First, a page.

The protagonist in this small drama is Laversky, who allegedly is a high up civil servant but never seems to do a stroke of work and whiles his days away just gambling a moment and drinking. He’s shacked up with his rather beautiful mistress in a seaside resort but the she gets word that her husband has died, Laversky loses all interest in her. This is 19th Century Russia after all, and the only people who actually work are the servants, and husbands are often mysteriously living elsewhere.
Laversky wants out, but lacks the funds to do so, so seeks to borrow some money from his friend the local Doctor who in turn is broke, so has to borrow the money from anther friend in order to lend it to Laversky. Snag is that the third party cannot stand Laversky but covets his mistress and to cut to the quick we have the duel as in the title of the movie.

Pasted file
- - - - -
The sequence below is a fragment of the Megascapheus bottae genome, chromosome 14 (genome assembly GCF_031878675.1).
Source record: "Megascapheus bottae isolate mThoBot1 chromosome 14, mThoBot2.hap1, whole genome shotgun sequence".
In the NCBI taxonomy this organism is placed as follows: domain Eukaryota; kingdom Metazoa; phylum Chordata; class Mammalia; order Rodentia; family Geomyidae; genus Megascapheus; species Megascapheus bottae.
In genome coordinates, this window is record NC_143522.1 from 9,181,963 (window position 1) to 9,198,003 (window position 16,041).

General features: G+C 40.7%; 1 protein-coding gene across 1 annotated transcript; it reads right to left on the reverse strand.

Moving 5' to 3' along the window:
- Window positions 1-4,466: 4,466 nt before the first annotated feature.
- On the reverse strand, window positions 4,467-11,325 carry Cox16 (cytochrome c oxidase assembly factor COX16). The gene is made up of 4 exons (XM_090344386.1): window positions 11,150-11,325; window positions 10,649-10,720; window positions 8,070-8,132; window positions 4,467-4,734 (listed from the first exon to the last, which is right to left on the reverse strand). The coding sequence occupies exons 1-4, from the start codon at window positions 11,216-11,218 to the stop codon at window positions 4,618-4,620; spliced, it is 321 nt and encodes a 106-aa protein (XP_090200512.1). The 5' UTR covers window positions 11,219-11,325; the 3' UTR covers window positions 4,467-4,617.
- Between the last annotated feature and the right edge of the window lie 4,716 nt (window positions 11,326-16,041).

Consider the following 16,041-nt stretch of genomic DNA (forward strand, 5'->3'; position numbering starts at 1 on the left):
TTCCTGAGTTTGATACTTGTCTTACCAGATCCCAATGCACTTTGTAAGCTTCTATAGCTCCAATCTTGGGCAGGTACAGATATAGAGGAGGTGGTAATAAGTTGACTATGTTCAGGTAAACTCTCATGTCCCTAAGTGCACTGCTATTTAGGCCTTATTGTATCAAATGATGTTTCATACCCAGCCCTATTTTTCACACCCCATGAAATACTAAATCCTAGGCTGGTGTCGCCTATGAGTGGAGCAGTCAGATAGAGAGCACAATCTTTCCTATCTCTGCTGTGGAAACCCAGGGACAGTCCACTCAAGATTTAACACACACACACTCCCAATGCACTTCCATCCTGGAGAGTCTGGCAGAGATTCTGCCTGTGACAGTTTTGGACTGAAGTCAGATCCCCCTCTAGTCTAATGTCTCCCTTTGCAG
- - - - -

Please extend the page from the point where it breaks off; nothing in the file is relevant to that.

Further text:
The very slight story is from a Chekhov novella, and although the movie is very pretty to look at thanks to some stunning cinematography and the fact that Fiona Glascott who plays Nadia the mistress is quite a beauty, the pace is slow and the movie drags too much. It’s an interesting hybrid of a film: directed by an Israeli (Dover Kosahvili ‘Late Marriage’), with a mainly Irish Cast, and shot in Croatia: but’s not enough reason to want to sit through this as I discovered.
If you like historical dramas of the Russian kind then you may enjoy this pleasant diversion on some wet afternoon.